Agent-based negotiation teams are negotiation parties formed by more than a single individual. Individuals unite as a single negotiation party because they share a common goal that is related to a negotiation with one or several opponents. My research goal is providing agent-based computational models for negotiation teams in multi-agent systems.
This paper studies repetitive negotiation over the execution of an exploration process between two self-interested, fully rational agents in a full information environmentwith side payments. A key aspect of the protocolis that the exploration’s execution may interleaves ith the negotiation itself, inflicting some degradationon the exploration’s flexibility. The advantage of this form of negotiation is in enabling the agents supervising that the exploration’s execution takes place in its agreedform as negotiated. We show that in many cases, much of the computational complexity of the new protocol can be eliminated by solving an alternative negotiation scheme according to which the parties first negotiate theexploration terms as a whole and then execute it. As demonstrated in the paper, the solution characteristics of the new protocol are somehow different from thoseof legacy negotiation protocols where the execution of the agreement reached through the negotiation is completely separated from the negotiation process. Furthermore, if the agents are given the option to control some of the negotiation protocol parameters, the resulting exploration may be suboptimal. In particular we show that the increase in an agent’s expected utility in such casesis unbounded and so is the resulting decrease in the social welfare. Surprisingly, we show that further increasingone of the agents’ level of control in some of thenegotiation parameters enables bounding the resultingdecrease in the social welfare.
A large number of interdependent issues in complex contract negotiation poses a significant challenge for current approaches, which becomes even more apparent when negotiation problems scale up. To address this challenge, we present a structured anytime search process with an agenda management mechanism using a hierarchical negotiation model, where agents search at various levels during the negotiation with the guidance of a mediator. This structured negotiation process increases computational efficiency, making negotiations scalable for large number of interdependent issues. To validate the contributions of our approach, 1) we developed our proposed negotiation model using a hierarchical problem structure and a constraint-based preference model for real-world applications; 2) we defined a scenario matrix to capture various characteristics of negotiation scenarios and developed a scenario generator that produces test cases according to this matrix; and 3) we performed an extensive set of experiments to study the performance of this structured negotiation protocol and the influence of different scenario parameters, and investigated the Pareto efficiency and social welfare optimality of the negotiation outcomes. The experimental result supports the hypothesis that this hierarchical negotiation approach greatly improves scalability with the complexity of the negotiation scenarios.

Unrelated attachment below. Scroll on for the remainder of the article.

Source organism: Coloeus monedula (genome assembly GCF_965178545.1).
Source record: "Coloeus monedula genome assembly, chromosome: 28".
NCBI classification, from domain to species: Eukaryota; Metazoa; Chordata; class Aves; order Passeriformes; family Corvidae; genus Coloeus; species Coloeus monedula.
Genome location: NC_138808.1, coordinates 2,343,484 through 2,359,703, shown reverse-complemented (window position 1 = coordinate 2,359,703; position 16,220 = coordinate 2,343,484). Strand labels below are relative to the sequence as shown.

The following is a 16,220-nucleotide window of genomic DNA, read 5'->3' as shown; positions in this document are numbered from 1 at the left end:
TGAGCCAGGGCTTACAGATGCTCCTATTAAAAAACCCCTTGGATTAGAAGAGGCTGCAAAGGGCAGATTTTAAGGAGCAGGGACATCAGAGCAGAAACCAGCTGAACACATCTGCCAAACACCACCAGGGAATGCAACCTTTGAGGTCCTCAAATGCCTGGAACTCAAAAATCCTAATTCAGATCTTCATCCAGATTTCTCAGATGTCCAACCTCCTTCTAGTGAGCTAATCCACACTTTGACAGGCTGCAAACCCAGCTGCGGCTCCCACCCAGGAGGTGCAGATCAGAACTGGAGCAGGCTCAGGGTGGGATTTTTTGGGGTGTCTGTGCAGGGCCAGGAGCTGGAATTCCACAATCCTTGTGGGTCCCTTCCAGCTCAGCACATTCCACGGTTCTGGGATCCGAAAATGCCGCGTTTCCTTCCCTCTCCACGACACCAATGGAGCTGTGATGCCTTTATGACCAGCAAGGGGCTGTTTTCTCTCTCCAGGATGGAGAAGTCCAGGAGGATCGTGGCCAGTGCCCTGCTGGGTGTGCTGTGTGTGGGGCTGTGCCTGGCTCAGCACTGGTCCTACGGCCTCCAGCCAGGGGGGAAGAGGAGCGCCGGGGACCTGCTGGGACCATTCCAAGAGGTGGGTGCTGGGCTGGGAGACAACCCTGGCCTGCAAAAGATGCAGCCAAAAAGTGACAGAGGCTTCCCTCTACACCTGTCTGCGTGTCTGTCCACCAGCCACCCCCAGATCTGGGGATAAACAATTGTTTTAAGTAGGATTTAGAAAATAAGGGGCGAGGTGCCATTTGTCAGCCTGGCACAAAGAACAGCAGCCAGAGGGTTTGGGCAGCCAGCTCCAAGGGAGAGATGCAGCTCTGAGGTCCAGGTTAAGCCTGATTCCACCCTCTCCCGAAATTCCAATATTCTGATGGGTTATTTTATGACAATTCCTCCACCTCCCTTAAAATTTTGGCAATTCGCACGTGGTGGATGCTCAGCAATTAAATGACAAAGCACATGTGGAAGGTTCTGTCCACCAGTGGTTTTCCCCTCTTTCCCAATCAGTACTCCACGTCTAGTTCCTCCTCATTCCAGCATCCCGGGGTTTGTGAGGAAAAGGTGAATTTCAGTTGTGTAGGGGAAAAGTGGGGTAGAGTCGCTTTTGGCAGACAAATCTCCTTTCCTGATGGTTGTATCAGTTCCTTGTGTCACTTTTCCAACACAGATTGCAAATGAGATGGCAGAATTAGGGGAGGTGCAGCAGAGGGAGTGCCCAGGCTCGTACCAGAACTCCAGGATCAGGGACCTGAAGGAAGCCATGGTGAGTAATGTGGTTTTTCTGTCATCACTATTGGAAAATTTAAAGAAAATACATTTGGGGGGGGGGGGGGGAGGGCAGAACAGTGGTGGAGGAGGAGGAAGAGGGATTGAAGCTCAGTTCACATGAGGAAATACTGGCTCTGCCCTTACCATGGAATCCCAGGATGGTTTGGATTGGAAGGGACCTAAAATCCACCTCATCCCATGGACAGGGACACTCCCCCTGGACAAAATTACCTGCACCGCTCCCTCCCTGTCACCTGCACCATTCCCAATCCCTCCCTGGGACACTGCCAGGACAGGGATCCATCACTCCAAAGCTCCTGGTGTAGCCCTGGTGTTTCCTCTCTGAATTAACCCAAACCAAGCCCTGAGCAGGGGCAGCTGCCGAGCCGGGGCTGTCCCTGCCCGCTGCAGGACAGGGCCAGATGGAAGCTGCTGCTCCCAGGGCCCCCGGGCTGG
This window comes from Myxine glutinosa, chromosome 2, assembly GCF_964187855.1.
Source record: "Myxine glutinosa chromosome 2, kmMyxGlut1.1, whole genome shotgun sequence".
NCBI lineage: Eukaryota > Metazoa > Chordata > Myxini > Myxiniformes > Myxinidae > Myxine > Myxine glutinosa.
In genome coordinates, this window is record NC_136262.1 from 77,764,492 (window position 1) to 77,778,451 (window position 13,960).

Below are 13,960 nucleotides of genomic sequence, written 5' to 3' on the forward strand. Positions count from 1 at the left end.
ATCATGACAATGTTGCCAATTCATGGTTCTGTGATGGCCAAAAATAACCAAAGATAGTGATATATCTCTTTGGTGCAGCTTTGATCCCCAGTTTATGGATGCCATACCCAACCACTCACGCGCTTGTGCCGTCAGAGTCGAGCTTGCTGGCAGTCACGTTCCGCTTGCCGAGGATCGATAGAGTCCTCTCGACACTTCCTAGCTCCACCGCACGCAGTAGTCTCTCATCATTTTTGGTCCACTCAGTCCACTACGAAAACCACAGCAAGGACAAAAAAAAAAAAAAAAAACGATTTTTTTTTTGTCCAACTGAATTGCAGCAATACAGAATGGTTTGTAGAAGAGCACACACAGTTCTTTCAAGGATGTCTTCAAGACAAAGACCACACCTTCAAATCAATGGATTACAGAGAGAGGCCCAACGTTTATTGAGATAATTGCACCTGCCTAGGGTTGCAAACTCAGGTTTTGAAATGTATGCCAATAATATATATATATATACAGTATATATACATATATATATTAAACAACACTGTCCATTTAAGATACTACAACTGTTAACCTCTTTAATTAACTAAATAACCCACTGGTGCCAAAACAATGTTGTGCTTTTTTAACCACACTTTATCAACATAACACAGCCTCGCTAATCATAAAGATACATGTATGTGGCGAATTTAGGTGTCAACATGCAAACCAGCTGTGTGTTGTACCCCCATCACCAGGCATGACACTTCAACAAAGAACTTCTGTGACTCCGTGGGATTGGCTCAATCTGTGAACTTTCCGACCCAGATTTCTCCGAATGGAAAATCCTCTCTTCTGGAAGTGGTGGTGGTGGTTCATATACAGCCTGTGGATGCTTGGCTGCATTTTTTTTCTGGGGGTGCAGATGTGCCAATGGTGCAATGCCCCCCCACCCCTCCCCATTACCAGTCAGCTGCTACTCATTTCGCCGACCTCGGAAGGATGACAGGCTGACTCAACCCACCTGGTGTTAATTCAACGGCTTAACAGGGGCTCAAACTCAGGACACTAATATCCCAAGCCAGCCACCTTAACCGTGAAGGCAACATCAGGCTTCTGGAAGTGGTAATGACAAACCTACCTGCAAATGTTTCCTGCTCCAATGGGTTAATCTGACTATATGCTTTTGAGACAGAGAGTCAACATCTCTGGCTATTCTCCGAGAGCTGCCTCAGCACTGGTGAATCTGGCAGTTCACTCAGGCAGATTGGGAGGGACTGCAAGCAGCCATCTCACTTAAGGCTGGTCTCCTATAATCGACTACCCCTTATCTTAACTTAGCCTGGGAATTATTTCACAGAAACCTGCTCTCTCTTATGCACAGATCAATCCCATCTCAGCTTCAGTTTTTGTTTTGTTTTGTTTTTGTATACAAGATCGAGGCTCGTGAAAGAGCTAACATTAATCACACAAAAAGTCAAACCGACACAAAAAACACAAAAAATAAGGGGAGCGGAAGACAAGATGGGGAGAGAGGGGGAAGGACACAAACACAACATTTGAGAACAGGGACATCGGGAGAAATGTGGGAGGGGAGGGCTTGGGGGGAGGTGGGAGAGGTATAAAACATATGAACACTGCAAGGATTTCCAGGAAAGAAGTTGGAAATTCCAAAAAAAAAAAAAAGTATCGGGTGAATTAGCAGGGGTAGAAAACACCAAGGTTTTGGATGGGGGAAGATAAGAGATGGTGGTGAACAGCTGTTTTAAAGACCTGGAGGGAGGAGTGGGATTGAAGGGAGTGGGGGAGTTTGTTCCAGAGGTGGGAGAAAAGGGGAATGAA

Jonker, Catholijn M. (Delft University of Technology) | Hindriks, Koen V. (Delft University of Technology) | Wiggers, Pascal (Delft University of Technology) | Broekens, Joost (Delft University of Technology)
Negotiation is a complex emotional decision-making process aiming to reach an agreement to exchange goods or services. From an agent technological perspective creating negotiating agents that can support humans with their negotiations is an interesting challenge. Already more than a decade, negotiating agents can outperform human beings (in terms of deal optimality) if the negotiation space is well-understood. However, the inherent semantic problem and the emotional issues involved make that negotiation cannot be handled by artificial intelligence alone, and a human-machine collaborative system is required. This article presents research goals, challenges, and an approach to create the next generation of negotiation support agents.
From an agent technological perspective creating negotiating agents that can support humans with their negotiations is an interesting challenge. After more than a decade of research, negotiating agents can outperform human beings (in terms of deal optimality) if the negotiation space is well understood. However, the inherent semantic problem and the emotional issues involved mean that negotiation cannot be handled by artificial intelligence alone, and a human-machine collaborative system is required. This article presents research goals, challenges, and an approach to create the next generation of negotiation support agents. However, even professional negotiators can still improve their skills considerably.